Sarah Hennies: The Singing Woodblock

Artist playing a mallet musical instrument with wind chimes and drum with a graffiti background.

Untitled (2017). photo / Walter Wlodarczyk

Sarah Hennies was born in 1979 in Louisville, Kentucky, and is a composer and percussionist based in Ithaca, New York. Her work utilizes an often grueling, endurance-based performance practice in a subversive examination of psychoacoustics, queer identity, and expressionistic absurdity. Her work has been presented in a variety of contexts including Café Oto in London; cave12 in Geneva, Switzerland; Ende Tymes in New York City; Festival Cable in Nantes, France; the Johns Hopkins Digital Media Center, Johns Hopkins University; O' Art Space in Milan; and Second Edition in Stockholm, Sweden. She has composed several site-specific works for decommissioned industrial and military spaces such as Silo City in Buffalo; Fort Tilden Bunker in Queens; and the Monon Line Railway in Indianapolis. She received her M.A. from the University of California–San Diego in 2003 where she studied with renowned percussionist Steven Schick, and in 2016 was awarded a fellowship in music/sound from the New York Foundation for the Arts.

Hennies is currently a member of the improvised music group Meridian with Greg Stuart and Tim Feeney; a duo with sound/performance artist Jason Zeh; and the Queer Percussion Research Group with Jerry Pergolesi, Bill Solomon, and Jennifer Torrence. In late 2017, she premiered Contralto — an hour-long work for strings and percussion, and a film featuring a cast of several transgender women — at Issue Project Room in New York City.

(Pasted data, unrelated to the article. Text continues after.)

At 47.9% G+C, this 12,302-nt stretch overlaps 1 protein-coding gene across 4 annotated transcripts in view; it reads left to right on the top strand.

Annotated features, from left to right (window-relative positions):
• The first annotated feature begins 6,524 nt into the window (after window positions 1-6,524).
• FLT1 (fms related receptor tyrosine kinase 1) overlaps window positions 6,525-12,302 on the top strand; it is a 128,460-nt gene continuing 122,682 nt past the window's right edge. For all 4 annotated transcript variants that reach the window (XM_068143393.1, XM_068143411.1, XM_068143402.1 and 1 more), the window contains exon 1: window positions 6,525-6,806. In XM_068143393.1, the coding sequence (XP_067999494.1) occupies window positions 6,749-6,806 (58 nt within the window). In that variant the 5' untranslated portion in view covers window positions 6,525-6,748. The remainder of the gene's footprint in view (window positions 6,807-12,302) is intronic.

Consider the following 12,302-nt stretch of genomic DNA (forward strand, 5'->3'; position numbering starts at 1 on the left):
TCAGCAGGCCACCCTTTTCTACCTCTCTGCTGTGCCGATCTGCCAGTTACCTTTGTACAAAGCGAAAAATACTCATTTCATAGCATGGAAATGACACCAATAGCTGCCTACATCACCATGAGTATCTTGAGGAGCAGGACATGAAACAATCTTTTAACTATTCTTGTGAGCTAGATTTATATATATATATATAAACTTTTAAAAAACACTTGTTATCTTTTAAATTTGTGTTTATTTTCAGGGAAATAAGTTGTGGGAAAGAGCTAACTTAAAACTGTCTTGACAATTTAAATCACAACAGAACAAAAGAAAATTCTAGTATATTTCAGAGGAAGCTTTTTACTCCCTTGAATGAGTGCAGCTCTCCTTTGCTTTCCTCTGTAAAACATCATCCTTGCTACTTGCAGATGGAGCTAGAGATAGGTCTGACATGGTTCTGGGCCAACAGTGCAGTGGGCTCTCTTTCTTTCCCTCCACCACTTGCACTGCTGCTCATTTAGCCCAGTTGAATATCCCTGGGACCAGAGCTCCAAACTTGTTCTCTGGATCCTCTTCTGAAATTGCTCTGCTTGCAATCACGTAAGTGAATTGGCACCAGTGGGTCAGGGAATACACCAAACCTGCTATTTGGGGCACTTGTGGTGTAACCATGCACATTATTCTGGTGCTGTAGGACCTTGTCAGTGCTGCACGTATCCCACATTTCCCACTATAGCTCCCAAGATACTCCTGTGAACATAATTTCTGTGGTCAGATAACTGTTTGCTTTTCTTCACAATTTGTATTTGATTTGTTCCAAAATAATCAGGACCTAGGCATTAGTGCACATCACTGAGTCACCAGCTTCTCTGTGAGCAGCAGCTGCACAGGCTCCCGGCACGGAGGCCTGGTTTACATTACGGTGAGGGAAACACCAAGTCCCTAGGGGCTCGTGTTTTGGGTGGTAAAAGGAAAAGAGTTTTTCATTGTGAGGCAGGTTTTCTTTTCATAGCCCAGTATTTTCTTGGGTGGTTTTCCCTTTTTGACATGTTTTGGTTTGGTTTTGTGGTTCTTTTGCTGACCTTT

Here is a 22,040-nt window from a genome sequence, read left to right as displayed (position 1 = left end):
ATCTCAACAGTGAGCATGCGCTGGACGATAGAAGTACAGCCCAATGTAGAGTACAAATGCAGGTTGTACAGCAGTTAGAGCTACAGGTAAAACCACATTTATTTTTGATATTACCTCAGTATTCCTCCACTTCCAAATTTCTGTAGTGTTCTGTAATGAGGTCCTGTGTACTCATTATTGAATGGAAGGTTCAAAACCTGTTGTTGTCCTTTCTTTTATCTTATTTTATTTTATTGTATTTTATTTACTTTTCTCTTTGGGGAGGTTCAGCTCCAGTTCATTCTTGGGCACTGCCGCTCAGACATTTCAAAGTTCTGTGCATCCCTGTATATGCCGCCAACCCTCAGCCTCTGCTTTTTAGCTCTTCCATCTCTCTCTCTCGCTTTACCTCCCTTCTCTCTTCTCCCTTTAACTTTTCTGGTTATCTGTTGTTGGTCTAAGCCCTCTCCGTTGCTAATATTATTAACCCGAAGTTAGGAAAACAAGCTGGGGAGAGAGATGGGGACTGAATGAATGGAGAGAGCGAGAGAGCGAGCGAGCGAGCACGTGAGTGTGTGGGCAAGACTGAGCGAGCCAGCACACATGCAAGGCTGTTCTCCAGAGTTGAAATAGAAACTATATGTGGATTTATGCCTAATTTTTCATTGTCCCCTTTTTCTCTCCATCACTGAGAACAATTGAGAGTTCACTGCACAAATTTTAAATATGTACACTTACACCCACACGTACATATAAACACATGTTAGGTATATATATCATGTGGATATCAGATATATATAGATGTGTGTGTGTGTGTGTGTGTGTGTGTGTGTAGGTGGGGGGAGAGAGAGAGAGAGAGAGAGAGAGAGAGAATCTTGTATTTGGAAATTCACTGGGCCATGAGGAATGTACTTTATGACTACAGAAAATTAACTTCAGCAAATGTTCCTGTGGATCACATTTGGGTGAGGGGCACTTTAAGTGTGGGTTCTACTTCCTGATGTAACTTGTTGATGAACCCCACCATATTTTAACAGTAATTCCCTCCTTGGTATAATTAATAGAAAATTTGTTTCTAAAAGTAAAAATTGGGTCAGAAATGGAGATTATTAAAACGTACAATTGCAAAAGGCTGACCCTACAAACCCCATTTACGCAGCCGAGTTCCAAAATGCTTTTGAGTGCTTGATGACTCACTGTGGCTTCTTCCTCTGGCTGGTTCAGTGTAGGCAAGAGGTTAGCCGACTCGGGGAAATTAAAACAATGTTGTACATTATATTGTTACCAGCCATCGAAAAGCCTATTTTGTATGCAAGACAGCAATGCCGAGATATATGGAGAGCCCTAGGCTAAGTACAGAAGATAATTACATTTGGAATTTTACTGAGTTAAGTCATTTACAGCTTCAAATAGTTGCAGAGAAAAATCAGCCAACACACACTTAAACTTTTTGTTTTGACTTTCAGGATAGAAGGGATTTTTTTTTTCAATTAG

In 2011, musician and scholar Drew Daniel argued that "all sound is queer" in his essay of the same name. Using this as a conceptual framework, this talk will serve as an overview of Hennies's work as a composer and percussionist of experimental music. Through a series of audio and video examples, she will discuss the various ways she has transformed the identities of seemingly familiar sounds and instruments and her work's intrinsic relationship to queer and trans identity. The "unassimilated difference" of queerness is a conduit for radically redefining our definitions and perceptions of sound and music and, in turn, creating a society that is more attuned to unconventional identities.

Related Links
Sarah Hennies's Website